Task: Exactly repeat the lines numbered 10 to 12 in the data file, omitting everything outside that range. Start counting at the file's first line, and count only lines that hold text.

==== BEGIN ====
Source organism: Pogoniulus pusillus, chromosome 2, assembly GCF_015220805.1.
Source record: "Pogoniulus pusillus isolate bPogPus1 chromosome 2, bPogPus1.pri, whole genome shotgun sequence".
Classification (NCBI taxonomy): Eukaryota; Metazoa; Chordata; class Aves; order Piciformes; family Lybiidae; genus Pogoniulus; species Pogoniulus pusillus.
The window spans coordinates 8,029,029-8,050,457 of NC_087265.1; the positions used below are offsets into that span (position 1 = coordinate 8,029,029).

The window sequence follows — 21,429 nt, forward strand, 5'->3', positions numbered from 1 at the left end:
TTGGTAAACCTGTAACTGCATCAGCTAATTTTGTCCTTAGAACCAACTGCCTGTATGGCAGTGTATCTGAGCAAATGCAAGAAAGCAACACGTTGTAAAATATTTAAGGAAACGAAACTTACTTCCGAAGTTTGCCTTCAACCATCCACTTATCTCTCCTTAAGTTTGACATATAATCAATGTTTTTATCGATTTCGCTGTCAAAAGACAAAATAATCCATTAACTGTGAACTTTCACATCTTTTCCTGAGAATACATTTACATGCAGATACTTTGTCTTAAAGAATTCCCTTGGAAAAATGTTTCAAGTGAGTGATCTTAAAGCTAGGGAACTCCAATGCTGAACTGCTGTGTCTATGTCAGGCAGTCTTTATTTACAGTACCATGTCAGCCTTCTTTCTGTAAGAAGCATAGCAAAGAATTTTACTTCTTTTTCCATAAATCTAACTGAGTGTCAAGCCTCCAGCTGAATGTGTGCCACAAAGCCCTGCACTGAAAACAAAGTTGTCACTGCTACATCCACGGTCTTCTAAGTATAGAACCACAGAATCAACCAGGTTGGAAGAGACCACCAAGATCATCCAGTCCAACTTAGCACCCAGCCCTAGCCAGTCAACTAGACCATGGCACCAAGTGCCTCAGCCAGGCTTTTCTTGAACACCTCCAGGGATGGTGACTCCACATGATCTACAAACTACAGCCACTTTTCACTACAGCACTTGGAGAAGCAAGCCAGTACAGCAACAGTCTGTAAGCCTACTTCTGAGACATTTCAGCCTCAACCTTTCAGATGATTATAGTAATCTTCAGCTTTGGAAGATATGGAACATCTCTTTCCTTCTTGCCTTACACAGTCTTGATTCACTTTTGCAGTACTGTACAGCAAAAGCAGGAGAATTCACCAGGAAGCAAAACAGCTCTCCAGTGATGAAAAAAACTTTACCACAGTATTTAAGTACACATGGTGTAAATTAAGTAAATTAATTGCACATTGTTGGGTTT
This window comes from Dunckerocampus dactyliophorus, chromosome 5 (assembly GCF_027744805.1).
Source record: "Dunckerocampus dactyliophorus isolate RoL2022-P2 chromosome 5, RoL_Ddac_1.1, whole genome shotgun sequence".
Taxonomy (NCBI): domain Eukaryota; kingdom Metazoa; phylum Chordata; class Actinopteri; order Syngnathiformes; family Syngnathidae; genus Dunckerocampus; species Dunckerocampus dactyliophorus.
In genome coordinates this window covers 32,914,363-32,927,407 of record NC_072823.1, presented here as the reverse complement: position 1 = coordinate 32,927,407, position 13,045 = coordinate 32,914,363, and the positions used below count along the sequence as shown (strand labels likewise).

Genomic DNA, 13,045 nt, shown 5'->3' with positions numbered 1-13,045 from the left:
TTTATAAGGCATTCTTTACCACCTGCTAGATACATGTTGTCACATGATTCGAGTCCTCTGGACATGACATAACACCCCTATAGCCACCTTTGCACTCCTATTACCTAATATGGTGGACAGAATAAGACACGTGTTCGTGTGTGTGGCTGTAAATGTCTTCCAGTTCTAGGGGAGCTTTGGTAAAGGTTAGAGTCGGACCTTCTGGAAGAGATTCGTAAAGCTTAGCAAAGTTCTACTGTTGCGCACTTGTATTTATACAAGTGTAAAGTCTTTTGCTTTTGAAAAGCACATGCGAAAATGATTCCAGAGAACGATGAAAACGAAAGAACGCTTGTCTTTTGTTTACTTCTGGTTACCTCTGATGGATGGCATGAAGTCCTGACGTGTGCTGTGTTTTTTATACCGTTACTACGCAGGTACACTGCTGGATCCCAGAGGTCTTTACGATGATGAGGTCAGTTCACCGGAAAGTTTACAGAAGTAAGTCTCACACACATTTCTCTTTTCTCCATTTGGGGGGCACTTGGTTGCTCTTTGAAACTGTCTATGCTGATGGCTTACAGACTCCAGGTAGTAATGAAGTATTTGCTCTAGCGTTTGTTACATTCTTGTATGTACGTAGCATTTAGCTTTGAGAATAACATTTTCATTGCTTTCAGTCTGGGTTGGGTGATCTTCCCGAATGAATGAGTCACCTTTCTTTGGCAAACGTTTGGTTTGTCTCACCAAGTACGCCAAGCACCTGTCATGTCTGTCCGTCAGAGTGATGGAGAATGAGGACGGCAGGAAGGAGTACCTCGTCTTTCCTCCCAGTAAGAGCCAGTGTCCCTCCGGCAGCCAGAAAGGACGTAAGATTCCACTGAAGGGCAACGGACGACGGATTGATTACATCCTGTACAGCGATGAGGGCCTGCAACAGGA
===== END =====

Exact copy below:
In genome coordinates this window covers 32,914,363-32,927,407 of record NC_072823.1, presented here as the reverse complement: position 1 = coordinate 32,927,407, position 13,045 = coordinate 32,914,363, and the positions used below count along the sequence as shown (strand labels likewise).

Genomic DNA, 13,045 nt, shown 5'->3' with positions numbered 1-13,045 from the left:
TTTATAAGGCATTCTTTACCACCTGCTAGATACATGTTGTCACATGATTCGAGTCCTCTGGACATGACATAACACCCCTATAGCCACCTTTGCACTCCTATTACCTAATATGGTGGACAGAATAAGACACGTGTTCGTGTGTGTGGCTGTAAATGTCTTCCAGTTCTAGGGGAGCTTTGGTAAAGGTTAGAGTCGGACCTTCTGGAAGAGATTCGTAAAGCTTAGCAAAGTTCTACTGTTGCGCACTTGTATTTATACAAGTGTAAAGTCTTTTGCTTTTGAAAAGCACATGCGAAAATGATTCCAGAGAACGATGAAAACGAAAGAACGCTTGTCTTTTGTTTACTTCTGGTTACCTCTGATGGATGGCATGAAGTCCTGACGTGTGCTGTGTTTTTTATACCGTTACTACGCAGGTACACTGCTGGATCCCAGAGGTCTTTACGATGATGAGGTCAGTTCACCGGAAAGTTTACAGAAGTAAGTCTCACACACATTTCTCTTTTCTCCATTTGGGGGGCACTTGGTTGCTCTTTGAAACTGTCTATGCTGATGGCTTACAGACTCCAGGTAGTAATGAAGTATTTGCTCTAGCGTTTGTTACATTCTTGTATGTACGTAGCATTTAGCTTTGAGAATAACATTTTCATTGCTTTCAGTCTGGGTTGGGTGATCTTCCCGAATGAATGAGTCACCTTTCTTTGGCAAACGTTTGGTTTGTCTCACCAAGTACGCCAAGCACCTGTCATGTCTGTCCGTCAGAGTGATGGAGAATGAGGACGGCAGGAAGGAGTACCTCGTCTTTCCTCCCAGTAAGAGCCAGTGTCCCTCCGGCAGCCAGAAAGGACGTAAGATTCCACTGAAGGGCAACGGACGACGGATTGATTACATCCTGTACAGCGATGAGGGCCTGCAACAGGA